The Luddites watched as sprawling factory buildings rose over their rural towns, concentrating labor that had traditionally been performed independently in the home or small workshops. The working conditions in those factories, often staffed by children, were execrable; the horror stories that emerged, of mangled limbs and bodies, eventually helped encourage reform. The victims of automation today are less immediately obvious. ChatGPT users can’t see the low-paid content moderators in countries such as Kenya who undergird the program’s output, performing an onerous psychological task that studies have shown can induce P.T.S.D. There is no single machine that can be smashed to disable artificial intelligence. If the physical server farms that host A.I. programs were attacked, the software could simply be hosted elsewhere. What’s more, the foundation of A.I. is the raw material that humanity has already labored to produce: reams of text and images that programs process into patterns and then remix into fresh “content.” Unlike the machines of the first Industrial Revolution, A.I. does not necessarily need more input; it can sustain itself. “Jobs are definitely going to go away, full stop,” Sam Altman, the C.E.O. of OpenAI, recently told The Atlantic.

The tragedy of the Luddites is not the fact that they failed to stop industrialization so much as the way in which they failed. In the end, Parliament “sided decisively with the entrepreneurs,” as Merchant writes, and frame-breaking was made a capital offense. Dozens of workers were executed for Luddite activities, including, in January of 1813, fourteen in one brutal day. George Mellor, the Luddite captain, was eventually convicted of assassinating Horsfall, the factory owner, and was hanged, at the age of twenty-three. Human rebellion proved inadequate against the pull of technological advancement.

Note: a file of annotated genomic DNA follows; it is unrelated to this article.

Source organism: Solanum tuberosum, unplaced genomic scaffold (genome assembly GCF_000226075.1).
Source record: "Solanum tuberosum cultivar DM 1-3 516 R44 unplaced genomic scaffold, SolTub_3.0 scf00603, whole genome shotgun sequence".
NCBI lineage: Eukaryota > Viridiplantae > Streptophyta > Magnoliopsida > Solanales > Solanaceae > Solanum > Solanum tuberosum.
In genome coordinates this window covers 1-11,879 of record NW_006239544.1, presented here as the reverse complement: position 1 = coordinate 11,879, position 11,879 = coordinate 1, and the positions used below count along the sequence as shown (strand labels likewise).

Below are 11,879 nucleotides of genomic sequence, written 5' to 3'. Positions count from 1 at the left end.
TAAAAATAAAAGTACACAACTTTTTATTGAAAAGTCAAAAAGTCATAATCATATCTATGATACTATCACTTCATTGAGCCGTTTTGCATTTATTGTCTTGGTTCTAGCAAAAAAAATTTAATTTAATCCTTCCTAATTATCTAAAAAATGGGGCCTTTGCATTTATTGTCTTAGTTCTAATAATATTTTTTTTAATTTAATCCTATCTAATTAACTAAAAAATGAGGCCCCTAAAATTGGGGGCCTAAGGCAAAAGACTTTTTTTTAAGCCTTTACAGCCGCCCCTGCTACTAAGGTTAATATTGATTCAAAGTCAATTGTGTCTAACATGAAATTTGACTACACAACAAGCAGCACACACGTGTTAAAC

“Blood in the Machine” suggests that although the forces of mechanization can feel beyond our control, the way society responds to such changes is not. Regulation of the textile industry could have protected the Luddite workers before they resorted to destruction. One proposal suggested a tax on every yard of cloth made by machine. After a pro-worker bill failed to pass in the House of Lords, Gravener Henson, a frame knitter turned advocate and historian, led an association of workers that demanded higher wages and labor protections, though such “combination” was outlawed at the time in the U.K. Eventually, Luddism faded into a more general political movement. By the late nineteenth century, the majority of Nottingham’s lace production had been mechanized. In the era of A.I., we have another opportunity to decide whether automation will create advantages for all, or whether its benefits will flow only to the business owners and investors looking to reduce their payrolls. One 1812 letter from the Luddites described their mission as fighting against “all Machinery hurtful to Commonality.” That remains a strong standard by which to judge technological gains. ♦

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Kyle Chayka is a staff writer for The New Yorker and the author of “The Longing for Less: Living with Minimalism.”